In principle, the exit process could be triggered by the UK once a new arrangement has been negotiated; or it could be triggered before negotiations have been finalised. After notice is given, the UK would no longer have a presence in European Parliament and the exit negotiations would be led within the EU by representatives of the remaining EU member states in the relevant institutions. If no agreement is settled within the prescribed two- year period, and no extension of time is granted, the UK will be deemed to have effectively exited the EU and all associated constitutional, trade and other arrangements would largely cease to apply, unless other steps are taken.
Transitional arrangements necessary for the two-year period to be observed will add a layer of complexity concerning: (i) the validity of existing EU legislation; (ii) the nature of the legislation, in particular, whether it is directly effective or not; and (iii) the terms of the exit.
UK Legal Framework for EU Membership: Background
The UK legal framework for its EU membership and the manner in which it fulfils its current EU obligations is found in the European Communities Act 1972 ("ECA"). The ECA provides for all pre-existing EU texts to apply as UK law, although the method of transposition varies depending on the nature of the EU legislative instrument. All "directly effective" EU legislation (i.e. EU regulations and certain articles of the EU treaties) is automatically incorporated into national law without the need for further enactment through an Act of Parliament. In practice, some UK legislative changes are often needed to eliminate any inconsistencies with a particular EU regulation. In contrast, EU directives are binding on EU member states but require national implementation measures, often done in the UK by statutory instrument under authority of the ECA. In addition, in sectors which are subject to regulation, such as financial services, rules and guidance are often issued by the regulators to implement or further detail the requirements. It is unclear what will replace the ECA on a Brexit or whether existing EU legislation would be grandfathered.
EU law includes the principle of direct effect. EU law may be of vertical direct effect, which means that individuals can invoke an EU provision in relation to a country, or of horizontal direct effect which means that an individual can invoke an EU provision in relation to another individual. The EU treaties are of direct effect, both vertically and horizontally, provided that the obligations are precise, clear, unconditional, do not require additional measures at either national or European level and do not give member states any discretion. EU regulations are always of direct effect, both horizontally and vertically. EU directives are of vertical direct effect when the provisions are unconditional, clear, precise and have not been transposed by the relevant member state by the required deadline.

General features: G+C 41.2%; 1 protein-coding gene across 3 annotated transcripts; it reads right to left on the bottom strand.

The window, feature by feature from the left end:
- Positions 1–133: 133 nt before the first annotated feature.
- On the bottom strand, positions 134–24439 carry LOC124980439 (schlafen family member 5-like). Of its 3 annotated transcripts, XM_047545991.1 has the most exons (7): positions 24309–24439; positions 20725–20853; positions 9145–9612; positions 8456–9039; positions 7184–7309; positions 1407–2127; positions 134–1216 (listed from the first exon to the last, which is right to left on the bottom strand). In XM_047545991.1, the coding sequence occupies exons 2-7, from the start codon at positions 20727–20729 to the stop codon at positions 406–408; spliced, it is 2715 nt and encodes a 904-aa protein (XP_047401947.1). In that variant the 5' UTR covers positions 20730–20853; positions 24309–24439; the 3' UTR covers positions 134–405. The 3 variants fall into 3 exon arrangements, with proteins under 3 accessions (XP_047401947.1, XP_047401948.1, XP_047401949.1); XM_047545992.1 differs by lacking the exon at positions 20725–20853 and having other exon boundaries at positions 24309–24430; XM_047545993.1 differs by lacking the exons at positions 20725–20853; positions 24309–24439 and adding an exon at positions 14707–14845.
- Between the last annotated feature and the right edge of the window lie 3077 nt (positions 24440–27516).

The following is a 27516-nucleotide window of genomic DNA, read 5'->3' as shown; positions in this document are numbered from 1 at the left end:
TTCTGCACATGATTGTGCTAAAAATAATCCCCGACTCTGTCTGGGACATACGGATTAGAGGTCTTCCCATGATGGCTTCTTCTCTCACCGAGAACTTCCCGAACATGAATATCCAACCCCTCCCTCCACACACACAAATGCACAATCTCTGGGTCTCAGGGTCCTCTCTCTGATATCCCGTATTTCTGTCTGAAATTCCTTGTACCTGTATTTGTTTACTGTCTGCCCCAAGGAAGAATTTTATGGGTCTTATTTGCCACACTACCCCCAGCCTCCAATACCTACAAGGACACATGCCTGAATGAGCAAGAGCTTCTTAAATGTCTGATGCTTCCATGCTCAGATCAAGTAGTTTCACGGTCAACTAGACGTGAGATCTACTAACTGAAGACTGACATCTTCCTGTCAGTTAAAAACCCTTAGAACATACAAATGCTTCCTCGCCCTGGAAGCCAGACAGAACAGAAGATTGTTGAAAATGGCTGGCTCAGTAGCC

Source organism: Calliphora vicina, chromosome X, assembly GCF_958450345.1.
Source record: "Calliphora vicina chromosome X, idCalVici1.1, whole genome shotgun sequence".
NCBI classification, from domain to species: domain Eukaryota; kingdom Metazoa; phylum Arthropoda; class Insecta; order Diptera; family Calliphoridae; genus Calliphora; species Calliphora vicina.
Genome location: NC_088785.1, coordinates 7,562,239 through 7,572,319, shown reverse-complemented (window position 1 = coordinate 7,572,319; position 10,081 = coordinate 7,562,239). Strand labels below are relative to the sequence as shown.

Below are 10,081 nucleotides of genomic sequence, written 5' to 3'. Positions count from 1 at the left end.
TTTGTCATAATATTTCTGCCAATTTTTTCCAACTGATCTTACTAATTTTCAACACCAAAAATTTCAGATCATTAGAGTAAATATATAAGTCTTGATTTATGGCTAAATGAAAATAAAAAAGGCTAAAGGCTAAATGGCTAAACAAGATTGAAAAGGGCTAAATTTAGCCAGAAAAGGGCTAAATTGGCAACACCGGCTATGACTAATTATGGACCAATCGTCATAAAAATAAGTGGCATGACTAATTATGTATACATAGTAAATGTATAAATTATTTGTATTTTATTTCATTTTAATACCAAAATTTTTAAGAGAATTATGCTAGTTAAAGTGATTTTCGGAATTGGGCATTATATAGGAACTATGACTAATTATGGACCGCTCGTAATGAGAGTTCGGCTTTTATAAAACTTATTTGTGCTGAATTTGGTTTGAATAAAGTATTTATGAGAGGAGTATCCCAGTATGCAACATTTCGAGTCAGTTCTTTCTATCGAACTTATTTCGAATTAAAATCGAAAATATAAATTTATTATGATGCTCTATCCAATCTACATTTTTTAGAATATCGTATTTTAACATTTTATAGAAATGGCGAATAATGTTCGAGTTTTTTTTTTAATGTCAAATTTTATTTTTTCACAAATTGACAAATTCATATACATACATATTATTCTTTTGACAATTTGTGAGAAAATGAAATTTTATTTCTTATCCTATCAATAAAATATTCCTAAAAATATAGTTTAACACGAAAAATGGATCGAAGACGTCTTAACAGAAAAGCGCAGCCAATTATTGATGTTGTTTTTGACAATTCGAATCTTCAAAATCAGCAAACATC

Another key EU principle is the precedence principle, which provides that European law is superior to the national laws of member states and that member states may not apply a national law that is contrary to European law. If a member state law is contradictory to EU law, then the member state law is invalid. The precedence principle applies to all EU laws of binding force—the treaties, regulations, directives, decisions and international agreements. The Court of Justice of the European Union ("CJEU") is responsible for ensuring compliance with both the precedence principle and the principle of direct effect.
These EU laws will remain in effect during the period after the termination notice has been served. After a post- Brexit agreement has been reached or the two-year notice period has expired, UK law would prevail in its entirety (as a matter of EU law) and EU courts would cease to have competence over UK issues. The ECA would have to be amended through a new Act of Parliament in the UK. Also, any EU measures which the UK wishes to retain will have to be enacted to form part of UK law, either specifically or through national grandfathering legislation. Interpretations could also change somewhat, since the CJEU will no longer be the ultimate arbiter of the meaning of previously EU provisions.
Complete Exit from EU
The most extreme option is complete withdrawal from the EU without a meaningful new relationship post-Brexit. All EU legislation, including treaties, would cease to form part of UK law.
Effect of Brexit on Existing EU Regulatory Framework